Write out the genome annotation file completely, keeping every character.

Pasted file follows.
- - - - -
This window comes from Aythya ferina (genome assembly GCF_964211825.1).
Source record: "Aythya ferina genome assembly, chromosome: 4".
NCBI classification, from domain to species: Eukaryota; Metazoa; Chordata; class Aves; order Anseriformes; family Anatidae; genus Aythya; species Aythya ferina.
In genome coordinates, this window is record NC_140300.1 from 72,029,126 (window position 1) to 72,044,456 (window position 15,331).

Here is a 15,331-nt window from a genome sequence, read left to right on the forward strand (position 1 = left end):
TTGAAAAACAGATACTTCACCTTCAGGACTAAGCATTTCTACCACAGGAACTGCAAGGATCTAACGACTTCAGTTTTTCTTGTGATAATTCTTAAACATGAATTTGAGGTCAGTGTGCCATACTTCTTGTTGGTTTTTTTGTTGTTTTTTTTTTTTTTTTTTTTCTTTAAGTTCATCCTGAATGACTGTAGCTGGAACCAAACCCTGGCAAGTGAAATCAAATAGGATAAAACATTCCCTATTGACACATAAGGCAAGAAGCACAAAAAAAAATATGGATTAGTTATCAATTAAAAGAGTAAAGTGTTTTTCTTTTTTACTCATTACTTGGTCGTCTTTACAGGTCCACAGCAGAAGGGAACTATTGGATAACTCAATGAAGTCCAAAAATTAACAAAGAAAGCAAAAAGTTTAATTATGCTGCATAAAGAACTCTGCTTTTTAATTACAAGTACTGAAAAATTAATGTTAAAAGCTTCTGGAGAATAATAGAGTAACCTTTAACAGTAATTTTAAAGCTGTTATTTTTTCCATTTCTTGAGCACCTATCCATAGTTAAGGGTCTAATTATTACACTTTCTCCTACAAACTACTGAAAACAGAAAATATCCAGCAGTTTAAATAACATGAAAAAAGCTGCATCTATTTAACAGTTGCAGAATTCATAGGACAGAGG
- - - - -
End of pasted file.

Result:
This window comes from Aythya ferina (genome assembly GCF_964211825.1).
Source record: "Aythya ferina genome assembly, chromosome: 4".
NCBI classification, from domain to species: Eukaryota; Metazoa; Chordata; class Aves; order Anseriformes; family Anatidae; genus Aythya; species Aythya ferina.
In genome coordinates, this window is record NC_140300.1 from 72,029,126 (window position 1) to 72,044,456 (window position 15,331).

Here is a 15,331-nt window from a genome sequence, read left to right on the forward strand (position 1 = left end):
TTGAAAAACAGATACTTCACCTTCAGGACTAAGCATTTCTACCACAGGAACTGCAAGGATCTAACGACTTCAGTTTTTCTTGTGATAATTCTTAAACATGAATTTGAGGTCAGTGTGCCATACTTCTTGTTGGTTTTTTTGTTGTTTTTTTTTTTTTTTTTTTTCTTTAAGTTCATCCTGAATGACTGTAGCTGGAACCAAACCCTGGCAAGTGAAATCAAATAGGATAAAACATTCCCTATTGACACATAAGGCAAGAAGCACAAAAAAAAATATGGATTAGTTATCAATTAAAAGAGTAAAGTGTTTTTCTTTTTTACTCATTACTTGGTCGTCTTTACAGGTCCACAGCAGAAGGGAACTATTGGATAACTCAATGAAGTCCAAAAATTAACAAAGAAAGCAAAAAGTTTAATTATGCTGCATAAAGAACTCTGCTTTTTAATTACAAGTACTGAAAAATTAATGTTAAAAGCTTCTGGAGAATAATAGAGTAACCTTTAACAGTAATTTTAAAGCTGTTATTTTTTCCATTTCTTGAGCACCTATCCATAGTTAAGGGTCTAATTATTACACTTTCTCCTACAAACTACTGAAAACAGAAAATATCCAGCAGTTTAAATAACATGAAAAAAGCTGCATCTATTTAACAGTTGCAGAATTCATAGGACAGAGG